1. E.g., Bachem, K., Vorgeschichte, Geschichte, und Politik der deutschen Zentrumspartei, 9 vols. (Cologne, 1927–1932), and Buchheim, K., Ultramontanismus und Demokratie: Der Weg der deutschen Katholiken im 19. Jahrhundert (Munich, 1963), whose focus on “political Catholicism” rather than on the politics of Catholics leads to a picture of continuity.
2. Wehler, , Das Deutsche Kaiserreich 1871–1918, 2d ed. (Göttingen, 1975), 83–85, 120–21; Schieder, , “Kirche und Revolution: Sozialgeschichtliche Aspekte der Trierer Wallfahrt von 1844,” Archiv für Sozialgeschichte 14 (1974): 419–54; Korff, , “Formierung der Frömmigkeit: Zur sozialpolitischen Intention der Trier Rockwallfahrten,” Geschichte und Gesellschaft 3 (1977): 352–83; Sperber, , Popular Catholicism in 19th Century Germany (Princeton, 1984). The first three are frankly hostile to the Church, Korff and Schieder using the word “manipulation” and its derivatives five times between them. More indirect in its argument, but even more influential: Lepsius, M. Rainer, “Parteisystem und Sozialstruktur: Zum Problem der Demokratisierung der deutschen Gesellschaft,” in Deutschen Parteien vor 1918, ed. Ritter, G. A. (Cologne, 1973), 56–80.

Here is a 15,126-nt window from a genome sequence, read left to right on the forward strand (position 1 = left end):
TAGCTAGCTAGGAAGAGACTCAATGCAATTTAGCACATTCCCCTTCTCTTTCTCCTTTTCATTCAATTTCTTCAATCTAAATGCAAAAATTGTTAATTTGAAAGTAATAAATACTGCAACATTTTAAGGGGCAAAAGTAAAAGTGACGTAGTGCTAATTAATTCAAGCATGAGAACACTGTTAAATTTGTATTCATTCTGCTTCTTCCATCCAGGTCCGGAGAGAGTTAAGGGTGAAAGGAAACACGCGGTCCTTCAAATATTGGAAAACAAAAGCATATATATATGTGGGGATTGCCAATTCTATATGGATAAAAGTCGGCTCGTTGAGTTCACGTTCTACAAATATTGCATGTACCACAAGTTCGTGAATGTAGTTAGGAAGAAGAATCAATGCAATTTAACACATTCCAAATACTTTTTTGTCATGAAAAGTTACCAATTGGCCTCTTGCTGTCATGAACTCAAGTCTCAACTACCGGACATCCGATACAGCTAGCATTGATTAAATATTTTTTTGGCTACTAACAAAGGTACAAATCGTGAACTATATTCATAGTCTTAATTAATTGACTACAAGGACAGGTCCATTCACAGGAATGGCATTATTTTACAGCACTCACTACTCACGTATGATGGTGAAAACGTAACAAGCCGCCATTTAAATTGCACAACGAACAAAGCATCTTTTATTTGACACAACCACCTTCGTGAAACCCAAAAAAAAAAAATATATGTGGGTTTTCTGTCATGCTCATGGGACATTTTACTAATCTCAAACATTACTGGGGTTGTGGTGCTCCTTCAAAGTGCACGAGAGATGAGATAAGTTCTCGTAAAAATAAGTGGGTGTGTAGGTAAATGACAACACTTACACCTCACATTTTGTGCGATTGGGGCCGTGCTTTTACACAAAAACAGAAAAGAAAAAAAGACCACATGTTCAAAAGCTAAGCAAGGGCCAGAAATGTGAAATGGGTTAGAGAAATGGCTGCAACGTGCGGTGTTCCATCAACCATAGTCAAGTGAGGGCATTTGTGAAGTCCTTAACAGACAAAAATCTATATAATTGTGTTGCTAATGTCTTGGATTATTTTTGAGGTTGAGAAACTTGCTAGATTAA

3. See especially the dissertations written under the direction of Max Braubach, and their successors; also Konrad Repgen's close analysis of the clergy in the diocese of Cologne in 1848 and of the petition campaign that year: “Klerus und Politik 1848: Die Kölner Geistlichen im Politischen Leben des Revolutionsjahres–als Beitrag zu einer ‘Parteigeschichte von Unten,’” in Petri, F. and Repgen, K., eds., Aus Geschichte und Landeskunde: Forschungen und Darstellungen Franz Steinbach zum 63. Geburtstag gewidmet (Bonn, 1960), 133–65.
4. Bachem, , Zentrumspartei, 2: 260, 265. Baden and the Rhineland may, of course, have been unusual. We lack for central and eastern Germany the detailed knowledge of popular political attitudes that we have for the west and south.
5. Private communication of Dr. Heinrich Best, of the University of Cologne's Institute for Applied Social Research, based on extensive quantitative research.
6. Wehler, Kaiserreich, 121, to the contrary notwithstanding.